Monsoon sub-normal, farm output fell last season: Government

Even as monsoon rains are now predicted at 10 percent below normal, raising fears of another hard year for farmers, the latest official estimates suggest that the country's grain output fell 4.7 percent in the 2014-15 (July to June) season.

"As per the 4th advance estimates for 2014-15, total foodgrain production in the country is estimated at 252.68 million tonnes, which is lower by 12.36 million tonnes than the last year's record foodgrains production of 265.04 million tonnes," an official statement said.
The agriculture ministry, which released the fresh data, said that during the previous farm year, the Kharif crop for which where sowing starts in June with paddy as the main crop, was hit due to poor monsoon.
Alongside, the India Meteorological Department on Monday released the estimates of India's monsoon rain and said the deficit has widened to 10 percent, raising fears of a drought after six years.
Already, the unseasonal rains in the February-March this year had hit the Rabi crop hard, notably wheat, for which sowing starts in November and the harvest happens April-May.
India's agriculture year begins July 1 and ends June 30.
"As such, the 4th advance estimates are considered to be almost as good as final estimates, released the next February, along with the 2nd advance estimates for the subsequent agricultural year," the agriculture ministry said.
The saving grace, thus for, for the current Kharif season is that total sown area is now at 890.82 lakh hectare, against 863.61 lakh hectare in the like period of last year. The sown area for rice is at 300.55 lakh hectares, against 288.15 lakh hectares.
The fate of farmers in India is largely linked to monsoon rains, as it is the main source of water for more than half of the country's farmland, which lacks irrigation.
As for the 2014-15 agriculture season, the total production of rice was estimated at 104.80 million tonnes -- lower by 1.85 million tonnes than last year's 106.65 million tonnes. For wheat, it is 88.94 million tonnes, a dip of 6.91 million tonnes over 95.85 million tonnes.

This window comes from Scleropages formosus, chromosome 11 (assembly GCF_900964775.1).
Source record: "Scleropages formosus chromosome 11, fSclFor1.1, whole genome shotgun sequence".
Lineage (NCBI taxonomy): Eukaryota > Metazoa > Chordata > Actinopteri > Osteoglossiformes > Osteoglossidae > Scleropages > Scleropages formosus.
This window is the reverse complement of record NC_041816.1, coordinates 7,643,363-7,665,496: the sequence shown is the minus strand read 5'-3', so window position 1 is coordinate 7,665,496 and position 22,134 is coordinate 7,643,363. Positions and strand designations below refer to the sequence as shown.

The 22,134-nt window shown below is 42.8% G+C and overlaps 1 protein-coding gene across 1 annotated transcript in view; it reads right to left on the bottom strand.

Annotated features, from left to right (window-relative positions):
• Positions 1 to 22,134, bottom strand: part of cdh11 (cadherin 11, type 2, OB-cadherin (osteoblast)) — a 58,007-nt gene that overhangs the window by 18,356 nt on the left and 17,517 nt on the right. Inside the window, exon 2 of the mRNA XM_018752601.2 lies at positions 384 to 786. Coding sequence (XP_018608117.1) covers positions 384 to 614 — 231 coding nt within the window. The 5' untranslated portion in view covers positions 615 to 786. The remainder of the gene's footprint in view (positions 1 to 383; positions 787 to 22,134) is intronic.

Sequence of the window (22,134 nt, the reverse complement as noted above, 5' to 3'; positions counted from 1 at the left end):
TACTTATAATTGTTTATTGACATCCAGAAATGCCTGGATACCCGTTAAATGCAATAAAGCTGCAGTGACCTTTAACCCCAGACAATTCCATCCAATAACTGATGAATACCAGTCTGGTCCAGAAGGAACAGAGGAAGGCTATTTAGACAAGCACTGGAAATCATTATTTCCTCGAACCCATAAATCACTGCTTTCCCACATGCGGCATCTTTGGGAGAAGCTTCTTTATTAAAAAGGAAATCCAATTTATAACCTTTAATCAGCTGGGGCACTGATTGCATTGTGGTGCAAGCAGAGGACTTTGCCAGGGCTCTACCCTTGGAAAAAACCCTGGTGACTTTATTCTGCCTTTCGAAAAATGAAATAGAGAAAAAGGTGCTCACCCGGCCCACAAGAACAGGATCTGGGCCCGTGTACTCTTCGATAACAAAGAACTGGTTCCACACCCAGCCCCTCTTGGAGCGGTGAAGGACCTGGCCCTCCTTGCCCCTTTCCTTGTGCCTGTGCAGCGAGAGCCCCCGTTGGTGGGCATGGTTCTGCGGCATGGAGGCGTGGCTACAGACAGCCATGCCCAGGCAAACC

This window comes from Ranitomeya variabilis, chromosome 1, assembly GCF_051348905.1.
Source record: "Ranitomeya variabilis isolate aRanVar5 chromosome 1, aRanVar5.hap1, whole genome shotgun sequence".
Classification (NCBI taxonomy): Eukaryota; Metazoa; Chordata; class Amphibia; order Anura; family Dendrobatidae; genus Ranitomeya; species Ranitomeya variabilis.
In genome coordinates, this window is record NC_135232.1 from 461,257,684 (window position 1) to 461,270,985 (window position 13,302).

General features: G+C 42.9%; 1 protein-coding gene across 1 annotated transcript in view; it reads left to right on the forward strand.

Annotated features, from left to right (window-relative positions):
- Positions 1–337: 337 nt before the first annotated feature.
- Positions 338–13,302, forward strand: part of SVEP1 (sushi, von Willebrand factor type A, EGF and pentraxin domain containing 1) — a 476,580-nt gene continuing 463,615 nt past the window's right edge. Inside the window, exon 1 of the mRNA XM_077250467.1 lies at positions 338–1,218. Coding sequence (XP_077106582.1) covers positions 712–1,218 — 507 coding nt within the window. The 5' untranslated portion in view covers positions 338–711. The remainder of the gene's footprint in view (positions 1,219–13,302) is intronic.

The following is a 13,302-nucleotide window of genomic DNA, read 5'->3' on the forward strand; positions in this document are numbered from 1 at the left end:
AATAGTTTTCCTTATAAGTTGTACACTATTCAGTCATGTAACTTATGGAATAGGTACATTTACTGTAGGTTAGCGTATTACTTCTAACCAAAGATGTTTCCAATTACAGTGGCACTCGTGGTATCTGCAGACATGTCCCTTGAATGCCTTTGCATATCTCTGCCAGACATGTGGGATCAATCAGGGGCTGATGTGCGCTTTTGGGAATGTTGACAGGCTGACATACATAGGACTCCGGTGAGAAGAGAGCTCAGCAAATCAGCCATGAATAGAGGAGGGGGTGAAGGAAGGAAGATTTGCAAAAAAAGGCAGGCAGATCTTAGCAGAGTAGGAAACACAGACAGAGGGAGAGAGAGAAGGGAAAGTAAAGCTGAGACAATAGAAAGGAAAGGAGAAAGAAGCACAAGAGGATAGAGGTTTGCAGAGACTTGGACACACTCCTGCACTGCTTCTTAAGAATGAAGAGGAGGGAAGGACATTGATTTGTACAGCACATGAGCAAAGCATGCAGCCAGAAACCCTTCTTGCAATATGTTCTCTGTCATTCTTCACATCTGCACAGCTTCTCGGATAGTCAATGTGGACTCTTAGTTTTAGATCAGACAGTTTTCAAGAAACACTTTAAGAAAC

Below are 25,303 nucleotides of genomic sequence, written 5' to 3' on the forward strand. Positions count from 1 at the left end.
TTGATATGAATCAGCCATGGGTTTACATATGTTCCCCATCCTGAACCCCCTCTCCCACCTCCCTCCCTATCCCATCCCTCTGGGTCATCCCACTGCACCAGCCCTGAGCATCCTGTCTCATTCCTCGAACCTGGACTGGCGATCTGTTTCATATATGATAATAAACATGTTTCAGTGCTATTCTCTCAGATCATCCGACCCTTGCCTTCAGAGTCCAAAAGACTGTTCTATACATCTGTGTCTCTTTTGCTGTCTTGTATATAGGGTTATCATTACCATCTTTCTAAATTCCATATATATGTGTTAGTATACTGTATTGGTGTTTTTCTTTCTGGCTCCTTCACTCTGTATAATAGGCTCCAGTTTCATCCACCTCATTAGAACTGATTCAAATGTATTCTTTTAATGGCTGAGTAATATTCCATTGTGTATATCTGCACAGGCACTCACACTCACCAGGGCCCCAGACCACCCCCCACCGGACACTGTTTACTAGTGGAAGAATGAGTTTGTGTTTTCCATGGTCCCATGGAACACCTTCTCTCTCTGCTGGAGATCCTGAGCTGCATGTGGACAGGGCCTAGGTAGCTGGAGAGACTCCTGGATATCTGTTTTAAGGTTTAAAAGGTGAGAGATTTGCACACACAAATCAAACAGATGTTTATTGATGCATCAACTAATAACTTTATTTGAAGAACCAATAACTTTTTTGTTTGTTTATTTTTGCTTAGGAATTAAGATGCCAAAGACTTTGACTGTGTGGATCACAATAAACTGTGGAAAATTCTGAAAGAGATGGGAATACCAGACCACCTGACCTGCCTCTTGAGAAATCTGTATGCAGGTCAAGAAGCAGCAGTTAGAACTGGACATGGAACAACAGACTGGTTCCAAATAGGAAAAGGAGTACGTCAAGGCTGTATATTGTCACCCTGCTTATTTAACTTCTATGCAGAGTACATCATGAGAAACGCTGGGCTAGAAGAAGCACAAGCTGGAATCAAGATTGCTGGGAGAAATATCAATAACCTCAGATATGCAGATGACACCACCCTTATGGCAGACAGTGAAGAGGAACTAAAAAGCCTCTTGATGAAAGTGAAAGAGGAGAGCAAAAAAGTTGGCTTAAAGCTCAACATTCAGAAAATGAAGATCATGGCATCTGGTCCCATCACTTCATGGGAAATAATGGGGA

This apart, the total production of coarse cereals has been pegged at 41.75 million tonnes, a fall of 1.54 million tonnes over 2013-14. The output of cereals is expected to plunge by 2.05 million tonnes to 17.20 million tonnes.
Highlights of farm out output for the agriculture year July 2014 to June 2015 in million tonnes:
* Grains-252.68 * Rice-104.80 * Wheat-88.94 * Coarse Cereals-41.75 * Maize-23.67 * Pulses - 17.20 * Tur - 2.78 * Gram - 7.17 * Oilseeds-26.68 * Soyabean-10.53 * Groundnut-6.56 * Rapeseed & Mustard-6.31 * Cotton-35.48 million bales of 170 kg each * Sugarcane-359.33 million tonnes


What the seven colours of ‘Indradhanush’ should have stood for
The government has laid out 7-pronged action plan from A to G for reforming public sector banks. It will not make one wiser on several policy issues. Here is what a 7-pronged plan should have looked like
On 14 August 2015 Finance Minister Arun Jaitley announced a Seven Step Revamp Programme for Indian Public Sector Banks. Essentially a re-packaging of measures in progress, the seven colours of the programme enshrined “Indradhanush” comprise:
A new approach to top-level appointments (Allowing entry of talent from outside)
Bank Board Bureau: This will come into being on April 1, 2016 and will be the nucleus for a Bank Holding Company to be established later
Capitalisation: An announcement about pumping additional capital of Rs 20,000 crore distributed among 12 PSBs including State bank of India.
De-stressing: Meaning management of NPAs
Empowerment: More flexibility in hiring staff
Framework of accountability: ESOPs and higher performance bonus
Governance reforms: Strategy to be discussed at next Gyan Sangam during January 2016.